The PD toxic kind, the ones who interrupt me if I'm speaking of my own situation or if I'm trying to participate in the monologue as if it were a conversation. A monologue isn't a conversation. These I just avoid. There's no actual conversation or interchange so there's no actual relationship nor will there be one.

If the person is not a "serial monologuer" and they pause I insert a question as Starboard mentions. I have a few friends this way. They vent and rant (two of them often) but at the first pause I prompt them as to what possible action they can take or have taken. It's on them and I facilitatethem to think for themselves. I don't advise. After a while the monologue stops and they will ask me what's new or something about me. This is a relationship worth checking into now and again but only if I'm up to it.

With those two if I call or if they call me they usually will ask me if I have time. That's only because consistently no matter who calls who in the past I have told them I have x number of minutes. It's always 15 minutes less than I actually have ;D

Plus before I call I make sure that I have in mind something I can actually say and share because for some reason the question "what's new"  catches me off-guard and if I say "nothing  much"  their monologue will begin on a new topic. the one friend though her monologues are generally on some subject of interest that she's been studying or reading and I actually learn lots.
« Last Edit: July 01, 2020, 11:46:52 AM by Spring Butterfly »
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PeanutButter

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Re: Suggestions on how to deal with non stop talkers
« Reply #12 on: July 01, 2020, 12:06:08 PM »
I agree with you Peanutbutter, when faced with this behaviour we are tempted, or in my case act, in a way we consider impolite. So it seems to be a no win situation. I listen - I feel resentful and used. I don't listen - I feel rude. Either way, I feel bad about myself.
Me too sometimes with a certian coworker I allow my mind to wonder away and just insert "ohs' and 'awhs' and 'really' when it seems called for to pretend im listening when im actually not. He talks at me not to me.
Why am I doing this? Who am I doing this for?
Your thread has brought this to my attention and I want to deal with it instead reacting this way. I feel bad as Im doing it because thats not the kind of person i want to be.
StarboardSong's questions helped me to try to think of a real solution.
Ill be following along to see what comes up now with all of us putting our minds together for a solution.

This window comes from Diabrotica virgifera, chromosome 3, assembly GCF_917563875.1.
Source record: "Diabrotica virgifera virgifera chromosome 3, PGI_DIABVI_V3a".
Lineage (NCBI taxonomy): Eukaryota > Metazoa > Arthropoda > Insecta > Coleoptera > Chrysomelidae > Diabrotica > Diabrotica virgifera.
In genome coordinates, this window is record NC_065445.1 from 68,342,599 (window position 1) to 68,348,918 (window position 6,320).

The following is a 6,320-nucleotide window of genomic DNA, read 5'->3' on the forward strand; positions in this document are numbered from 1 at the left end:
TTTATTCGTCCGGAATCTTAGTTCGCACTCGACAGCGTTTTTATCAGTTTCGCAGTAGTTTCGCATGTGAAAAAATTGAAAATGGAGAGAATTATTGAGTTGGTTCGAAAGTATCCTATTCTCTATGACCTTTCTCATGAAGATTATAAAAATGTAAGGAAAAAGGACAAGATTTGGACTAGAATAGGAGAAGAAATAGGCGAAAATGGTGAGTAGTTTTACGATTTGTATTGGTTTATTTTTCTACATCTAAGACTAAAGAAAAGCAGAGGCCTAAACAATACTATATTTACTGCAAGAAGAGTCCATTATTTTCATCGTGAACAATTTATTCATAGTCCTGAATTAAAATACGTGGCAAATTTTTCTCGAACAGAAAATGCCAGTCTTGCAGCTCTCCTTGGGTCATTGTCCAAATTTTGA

« Last Edit: July 01, 2020, 12:07:51 PM by PeanutButter »
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Wilderhearts

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Re: Suggestions on how to deal with non stop talkers
« Reply #13 on: July 01, 2020, 06:06:12 PM »
I was working through a situation where I would have to grey rock someone, but also enjoy connecting with many others at the same time.  This meant I'd be grey rocking him one minute, smiling and engaging with others the next - I would look very rude, and it could be obvious to him and everyone else that I was treating him differently, and not in a good way.  What I learned from this site and elsewhere, is to not worry whether your behaviour appears "rude" or "insane."  It minimizes harm.

I think the difference between our rude behaviour, and others' rude behaviour that prompted it, is our awareness of it.  Supposedly, because someone is oblivious to their rude behaviour (and we expect them to remain oblivious, as you've experienced with their denial, defensiveness, and script-flipping, NotRight), and we are not oblivious to our own rudeness, ours is somehow worse. 

Maybe it's rude, but it's functional.  I had an extremely inept man at work repeatedly explain the most basic things to me for weeks - a very frustrating waste of my time. I tolerated it politely (also put down the receiver several times and it didn't make a difference!).  When I had to explain something he didn't understand to him, he started talking over me as soon as he "got it".  No 'thank you,' just repeatedly said the same thing over and over to drown me out and dismiss me.  I hung up on him (I had been dismissed, after all  ;)).  I was not polite in our subsequent conversation; I interrupted him and said "yes I understand these incredibly basic concepts.  Yes, I am two steps ahead of you," and I said it in an irritated tone.  He did not call me the next day to waste my time "helping" me. 

I've seen people at my work whom I consider incredibly respectful, professionally astute, and interpersonally effective roll their eyes loudly in boardrooms when others are being ridiculous and wasting their time.  These are people whom I think are patient, respectful, and kind, but they'll show their irritation when they've reached their limits.

I know my attempts to practice that are probably a bit ruder, since I'm fumbling through this, but it also tells me that rudeness may be appropriate once you've tolerated a certain amount of disrespect.  It won't be my first option, but I'll keep it as an option.  More and more, like Happypants expressed, I don't feel guilty over it.  I kind of think of it as a mother dog snarling at puppies, to let them know they're out of line and that behaviour is  not appreciated or acceptable (even if the person is 40+ years my senior!).